Apologies for cross posting this I posted in Linguistics but so far there have been no takers.

I need to compare the frequency of occurrence of a word in two corpora.

Take for example the word fail which occurs 311 times in a corpus containing language from the sciences (2 million tokens) and 420 times in a corpus containing language from the arts (2.2 million tokens).

Many textbooks recommend the LL test for such a task. However my understanding is that: 1) the LL test assumes parametric distribution 2) that my data is not normally distributed Therefore the LL test would not be suitable for this purpose. Is this correct?

I'd really appreciate some help.


2 Answers 2


Yes, this is fine. This is called the $G$-test. It compares if $311/2000000$ and $420/2200000$ are statistically different. It is an alternative to tests like the proportion $z$-test, Fisher's exact test, and the chi-squared test.

ANOVA asks if multiple normal distributions have different means by doing a linear regression; the $G$-test asks if multiple Binomial distributions have different means by doing a logistic regression. Both compare the fit of the model considering the categorical predictor to a model that only considers the overall mean. In both tests, if the fit of the model with the categorical predictor is much better, we consider the means to be significantly different.

There are R packages that do the $G$-test for you. I find it instructive to do it yourself (at least constructing the logistic regression models yourself).

x <- c(rep(0, 2000000), rep(1, 2200000))
y <- c(rep(0, 311), rep(1, 2000000 - 311), rep(0, 420), rep(1, 2200000 - 420))
L0 <- glm(y ~ 1, family = binomial) # intercept-only model
L1 <- glm(y ~ x, family = binomial) # model with the category as the predictor
lmtest::lrtest(L0, L1) # This does the likelihood ratio test

You can use Naive Baye's classifier and adopt it as I explain below:

The classifier is based on the Bayesian Theorem which is a probabilistic theory and hence, the classifier becomes a probabilistic classifier. We can demonstrate the simple statement of the Bayesian theorem in Equation below:

$$ P(A|B) = \frac{P(B|A)P(A)}{P(B)} $$

By re-writing this Equation, we can then obtain equation below: $$ P(doc_{i}|Keyword) = \frac{P(Keyword|doc_{i})P(doc_{i})}{P(Keyword)} $$ where $doc_i$ ($1 \leq i \leq n$) has a prior probability $P(doc_i)$ , $P(doc_i|Keyword)$ is $doc_i$'s posterior probability given Keyword $Keyword$, and $P(Keyword|doc_i)$ is the conditional probability of $Keyword$ being seen in $doc_i$. This can be said that the Posterior for Keyword is equal to a fraction of likelihood multiplied by prior divided by evidence. Since in practice the evidence is a constant. This is same as if we say in Equation of Bayesian theorem for text extraction, as the denominator $P(Keyword)$ is independent of $doc_i$, and $P(doc_i)$ remains the same for all keywords, the likelihood that a search Keyword appears in $doc_i$, $P(Keyword|doc_i)$, dominates the posterior probability $P(doc_i|Keyword)$. so we just need to calculate the prior and likelihood to find the probability of $doc_i$ being chosen regarded to the Keyword. This can be done by using the Naive Bayesian Classifier. With $mean_i=\mu_i$ and $variant_i=\sigma_i$ of all the words' tf*idf values in $doc_i$ , $P(Keyword|doc_i)$ in Equation of Bayesian theorem for text extraction can thus be approximately measured through a Normal Distribution ${\cal N}(\mu_i, \sigma_i^2)$: $$ P(\text{Keyword}|\text{doc}_i)= \frac{1}{\sqrt{2\pi\sigma_i^{2}}} \times e^{\frac{-(tf(\text{doc}_i,\text{Keyword})*idf(\text{doc}_i,\text{Keyword})-\mu_i)^{2}}{2\sigma_i^{2}}} $$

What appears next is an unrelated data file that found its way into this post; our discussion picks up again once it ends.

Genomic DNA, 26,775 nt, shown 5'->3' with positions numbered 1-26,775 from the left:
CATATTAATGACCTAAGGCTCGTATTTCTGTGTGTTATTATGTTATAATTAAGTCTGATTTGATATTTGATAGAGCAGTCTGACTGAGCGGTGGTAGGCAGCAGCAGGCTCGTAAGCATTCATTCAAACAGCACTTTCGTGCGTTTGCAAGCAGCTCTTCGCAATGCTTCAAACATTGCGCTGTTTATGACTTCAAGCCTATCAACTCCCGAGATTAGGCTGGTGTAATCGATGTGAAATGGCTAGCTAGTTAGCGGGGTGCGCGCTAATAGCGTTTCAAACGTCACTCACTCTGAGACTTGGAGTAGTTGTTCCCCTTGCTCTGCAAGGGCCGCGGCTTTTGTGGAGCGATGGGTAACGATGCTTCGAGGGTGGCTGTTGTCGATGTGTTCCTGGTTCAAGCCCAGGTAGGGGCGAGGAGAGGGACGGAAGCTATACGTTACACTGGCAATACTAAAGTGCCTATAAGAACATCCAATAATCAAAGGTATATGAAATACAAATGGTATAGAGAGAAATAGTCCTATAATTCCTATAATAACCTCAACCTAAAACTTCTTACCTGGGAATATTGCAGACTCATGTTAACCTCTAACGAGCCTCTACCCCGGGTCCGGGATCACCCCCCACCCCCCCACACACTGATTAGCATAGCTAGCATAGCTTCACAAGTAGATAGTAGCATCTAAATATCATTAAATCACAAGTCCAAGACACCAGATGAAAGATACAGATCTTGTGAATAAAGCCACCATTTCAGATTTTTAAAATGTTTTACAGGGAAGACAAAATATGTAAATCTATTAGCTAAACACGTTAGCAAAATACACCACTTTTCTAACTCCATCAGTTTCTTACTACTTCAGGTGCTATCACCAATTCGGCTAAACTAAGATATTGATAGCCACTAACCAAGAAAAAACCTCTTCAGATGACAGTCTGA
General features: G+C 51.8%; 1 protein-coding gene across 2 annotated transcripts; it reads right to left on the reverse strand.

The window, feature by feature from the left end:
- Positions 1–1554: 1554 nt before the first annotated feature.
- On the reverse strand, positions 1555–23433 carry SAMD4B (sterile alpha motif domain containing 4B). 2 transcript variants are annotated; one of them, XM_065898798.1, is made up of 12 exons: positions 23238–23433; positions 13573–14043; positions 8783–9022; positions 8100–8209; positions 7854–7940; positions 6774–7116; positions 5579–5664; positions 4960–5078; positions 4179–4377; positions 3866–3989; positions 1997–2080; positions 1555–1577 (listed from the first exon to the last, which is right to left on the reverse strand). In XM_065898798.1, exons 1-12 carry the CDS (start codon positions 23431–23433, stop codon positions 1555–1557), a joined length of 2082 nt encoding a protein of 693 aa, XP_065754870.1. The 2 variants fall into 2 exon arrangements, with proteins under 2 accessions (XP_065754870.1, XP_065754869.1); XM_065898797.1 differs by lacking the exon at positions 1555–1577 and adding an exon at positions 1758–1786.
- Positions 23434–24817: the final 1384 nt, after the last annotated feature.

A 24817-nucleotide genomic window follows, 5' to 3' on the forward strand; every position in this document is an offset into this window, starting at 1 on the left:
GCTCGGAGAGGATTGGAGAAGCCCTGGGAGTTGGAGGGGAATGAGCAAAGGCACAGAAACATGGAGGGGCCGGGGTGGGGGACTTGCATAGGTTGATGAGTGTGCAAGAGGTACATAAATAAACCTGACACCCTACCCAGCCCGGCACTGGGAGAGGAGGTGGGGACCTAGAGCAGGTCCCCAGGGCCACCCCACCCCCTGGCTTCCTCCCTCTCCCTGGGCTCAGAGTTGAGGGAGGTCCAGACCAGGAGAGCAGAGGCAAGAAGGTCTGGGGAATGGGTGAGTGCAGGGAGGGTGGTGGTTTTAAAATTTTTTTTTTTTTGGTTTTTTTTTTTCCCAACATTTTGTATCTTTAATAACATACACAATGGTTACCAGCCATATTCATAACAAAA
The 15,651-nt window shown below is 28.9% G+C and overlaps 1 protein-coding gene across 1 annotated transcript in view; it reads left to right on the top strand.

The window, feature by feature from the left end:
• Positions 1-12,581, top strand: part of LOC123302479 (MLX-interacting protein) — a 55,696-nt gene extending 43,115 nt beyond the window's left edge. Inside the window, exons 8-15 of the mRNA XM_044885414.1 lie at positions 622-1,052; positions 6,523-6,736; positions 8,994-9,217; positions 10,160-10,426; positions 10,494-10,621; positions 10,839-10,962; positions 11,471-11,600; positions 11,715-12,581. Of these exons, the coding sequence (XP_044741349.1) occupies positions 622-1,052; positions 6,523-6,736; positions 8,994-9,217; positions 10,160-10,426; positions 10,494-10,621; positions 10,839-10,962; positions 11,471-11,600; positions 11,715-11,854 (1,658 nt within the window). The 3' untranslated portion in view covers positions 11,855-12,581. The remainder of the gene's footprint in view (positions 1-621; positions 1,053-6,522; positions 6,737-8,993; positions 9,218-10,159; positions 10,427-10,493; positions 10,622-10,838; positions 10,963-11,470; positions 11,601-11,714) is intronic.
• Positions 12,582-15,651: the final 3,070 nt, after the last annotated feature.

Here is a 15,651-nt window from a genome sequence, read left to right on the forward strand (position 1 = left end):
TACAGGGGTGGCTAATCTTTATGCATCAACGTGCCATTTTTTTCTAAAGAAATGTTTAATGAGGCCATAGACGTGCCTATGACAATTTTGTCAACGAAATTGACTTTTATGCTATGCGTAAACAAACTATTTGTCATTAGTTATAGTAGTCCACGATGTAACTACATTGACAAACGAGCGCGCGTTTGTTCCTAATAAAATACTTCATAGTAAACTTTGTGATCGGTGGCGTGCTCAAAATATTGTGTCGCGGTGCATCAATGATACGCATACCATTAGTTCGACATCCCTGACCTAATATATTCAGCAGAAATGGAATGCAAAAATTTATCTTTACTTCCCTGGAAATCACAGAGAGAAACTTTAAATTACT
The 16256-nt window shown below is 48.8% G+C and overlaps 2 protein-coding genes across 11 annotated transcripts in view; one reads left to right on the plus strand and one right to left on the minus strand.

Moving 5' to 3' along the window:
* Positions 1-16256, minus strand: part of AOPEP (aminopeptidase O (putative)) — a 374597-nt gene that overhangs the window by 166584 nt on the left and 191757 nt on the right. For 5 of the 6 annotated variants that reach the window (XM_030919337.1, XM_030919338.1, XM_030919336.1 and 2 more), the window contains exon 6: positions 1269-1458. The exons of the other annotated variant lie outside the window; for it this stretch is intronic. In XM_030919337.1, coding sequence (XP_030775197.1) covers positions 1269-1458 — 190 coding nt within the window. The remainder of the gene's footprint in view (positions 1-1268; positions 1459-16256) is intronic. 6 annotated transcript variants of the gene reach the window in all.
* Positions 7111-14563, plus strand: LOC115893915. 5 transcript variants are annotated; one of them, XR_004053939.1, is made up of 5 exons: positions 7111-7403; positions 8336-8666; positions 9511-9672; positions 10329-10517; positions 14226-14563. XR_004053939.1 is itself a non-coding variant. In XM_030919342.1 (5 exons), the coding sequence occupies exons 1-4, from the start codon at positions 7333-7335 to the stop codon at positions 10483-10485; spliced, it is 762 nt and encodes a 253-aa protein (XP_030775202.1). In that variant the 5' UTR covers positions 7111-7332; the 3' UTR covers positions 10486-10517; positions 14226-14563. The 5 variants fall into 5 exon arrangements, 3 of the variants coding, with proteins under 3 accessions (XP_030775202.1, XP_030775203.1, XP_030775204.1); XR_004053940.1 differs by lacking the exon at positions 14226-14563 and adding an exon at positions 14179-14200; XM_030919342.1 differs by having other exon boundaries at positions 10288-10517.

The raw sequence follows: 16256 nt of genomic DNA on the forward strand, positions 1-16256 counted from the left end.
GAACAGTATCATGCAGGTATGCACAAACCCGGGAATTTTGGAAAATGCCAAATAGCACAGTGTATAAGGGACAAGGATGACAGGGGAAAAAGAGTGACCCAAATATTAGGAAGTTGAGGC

To calculate the value for TFIDF, here we apply the stemmed tfidf principle. One way to calculate $tf(\text{doc}_i,\text{Keyword})*idf({doc}_i,{Keyword})$, is illustrated in the Equation below :

$$ \log (1+\frac{N_{Keyword}}{N_{total}})*\log \frac{N_{D}}{N_{KD}} $$ Where $N_{Keyword}$ is equal to the frequency of the keyword and $N_{total}$ is equal to the total frequency of all words, including the corresponding keyword, $N_D$ is equal to the total number of all documents and $N_{KD}$ is equal to the number of documents that the keyword occurrence happens there. On the other hand, $idf(doc_i,Keyword)$ is computed as the inverse of the total number of $Keyword$ appearing in all parts.

The reason for using the Normal distribution (Gaussian distribution) is for the fact that for the weighting factor for reflecting the importance of words in a page, we used the TFIDF principle which is fundamentally equal to $tf*idf$. To calculate tf, we can use the Equation above. On the other hand, this is shown in literature that the word frequency follows the Log-normal distribution. By considering the Equation above, we can see that for calculating the value of $tf(doc_i,Keyword)$, we apply the logarithm of the term frequency and hence, the conditional probability, $P(Keyword|doc_i)$, follows a normal distribution.

The above article is taken from following paper:

Mostafa Alli 
SERP-level Disambiguation from Search Results.
DOI: 10.5220/0005628606270636
In Proceedings of the 7th International Joint Conference on Knowledge Discovery, Knowledge Engineering and Knowledge Management,
pages 627-636
ISBN: 978-989-758-158-8
c 2015 by SCITEPRESS - Science and Technology Publications, Lda.

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